I thought that the Venezuelan players welcomed me and the other American players better than we welcome Latin players in the US.  That’s something I’m going to remember and try to do better this season.

GM: Compare your experiences between playing in the Arizona Fall League and in Venezuela.

DH: I would say that the Fall League is more about development and lots of individual achievement, and really feels like we are being scouted, a lot like it feels in college before being drafted.  In Venezuela, it’s “game time.” It’s like a soccer match…23,000 people screaming at every game and they are all intensely involved.  It’s like a big party from the first pitch to the last pitch and it really taught me how to control my emotions.  I was down there to get the job done or I was going home.  I wasn’t there to work on anything developmentally.

GM: Do you feel more confident now that you can get to the big leagues and compete?

DH: Absolutely.  I had a chance to experience how much one mistake can make the difference between winning and losing.  That was my first real opportunity to experience the way those big league hitters just waited for me to make that mistake and now I know how to avoid them and to locate all my pitches better.  It also helped to have an ex-pitcher like Jamie Navarro tell me that I don’t need to throw harder to be a big leaguer.

GM: What would you tell a teammate who had never been to play Winter Ball?

DH: Make sure that you are prepared.  The game down there moves at a quick pace, especially if you let the crowds and atmosphere swallow you up.  Just go down there and throw every pitch like you know you can, don’t reinvent yourself.  But the way that hitters and pitchers adjust down there is incredible.  Those guys don’t seem to care if things don’t go right for them on one pitch or one AB, but they are ready for the next pitch.  It is still baseball, but when you’re at the field, it is a big league environment.  The way the players carry themselves and execute is just the same because most of the players there are big leaguers or have been big leaguers.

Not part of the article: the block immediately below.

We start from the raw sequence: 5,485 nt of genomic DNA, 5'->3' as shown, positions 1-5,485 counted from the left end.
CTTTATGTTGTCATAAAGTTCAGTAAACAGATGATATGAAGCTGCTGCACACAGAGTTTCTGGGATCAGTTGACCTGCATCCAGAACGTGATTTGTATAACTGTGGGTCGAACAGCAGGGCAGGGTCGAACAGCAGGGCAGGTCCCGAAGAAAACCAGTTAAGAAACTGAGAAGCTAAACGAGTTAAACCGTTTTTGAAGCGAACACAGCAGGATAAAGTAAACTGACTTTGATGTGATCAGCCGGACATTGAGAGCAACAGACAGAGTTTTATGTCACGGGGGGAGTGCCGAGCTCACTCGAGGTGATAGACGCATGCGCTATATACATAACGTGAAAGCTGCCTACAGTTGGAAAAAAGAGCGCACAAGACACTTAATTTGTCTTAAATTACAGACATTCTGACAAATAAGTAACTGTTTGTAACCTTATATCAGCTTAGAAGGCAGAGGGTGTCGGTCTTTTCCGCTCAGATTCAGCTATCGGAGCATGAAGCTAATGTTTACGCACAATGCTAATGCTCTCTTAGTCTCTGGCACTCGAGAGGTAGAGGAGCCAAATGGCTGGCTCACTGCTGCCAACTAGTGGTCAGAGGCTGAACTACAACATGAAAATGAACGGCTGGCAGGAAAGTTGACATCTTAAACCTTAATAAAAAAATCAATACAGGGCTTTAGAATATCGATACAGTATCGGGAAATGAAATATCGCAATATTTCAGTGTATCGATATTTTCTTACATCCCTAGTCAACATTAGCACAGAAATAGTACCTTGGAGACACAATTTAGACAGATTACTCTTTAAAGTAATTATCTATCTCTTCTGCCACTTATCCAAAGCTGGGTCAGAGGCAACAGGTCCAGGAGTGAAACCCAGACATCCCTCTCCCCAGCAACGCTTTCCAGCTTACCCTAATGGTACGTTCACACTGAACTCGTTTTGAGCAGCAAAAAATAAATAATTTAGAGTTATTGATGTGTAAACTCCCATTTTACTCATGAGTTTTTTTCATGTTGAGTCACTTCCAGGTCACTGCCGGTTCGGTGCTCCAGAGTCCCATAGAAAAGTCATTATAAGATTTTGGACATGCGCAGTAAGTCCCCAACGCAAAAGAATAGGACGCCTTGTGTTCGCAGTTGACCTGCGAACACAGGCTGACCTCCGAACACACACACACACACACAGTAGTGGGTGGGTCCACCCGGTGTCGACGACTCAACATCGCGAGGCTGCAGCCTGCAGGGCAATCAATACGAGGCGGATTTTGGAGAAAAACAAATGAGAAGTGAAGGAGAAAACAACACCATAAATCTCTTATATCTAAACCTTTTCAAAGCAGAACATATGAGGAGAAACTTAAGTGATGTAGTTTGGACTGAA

GM: What is the most important mental game lesson you have learned in your career?

DH: When I first got drafted, I really had to learn to control my emotions.  There are times when your emotions are going to take over, but it seems like the guys that are most successful are the ones that don’t get too high or too low on the field.  They don’t change in the way they carry themselves, when things get out of whack it doesn’t seem like a big deal.  No matter what is happening, things shouldn’t change.  And I think that’s where winners come from…people that know who they are as people and as players.

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Geoff Miller’s book, Intangibles: Big-League Stories and Strategies for Winning the Mental Game — in Baseball and in Life, will be released in August, 2012. For more information and free sample chapters, please visit:

For more information, please contact Geoff Miller at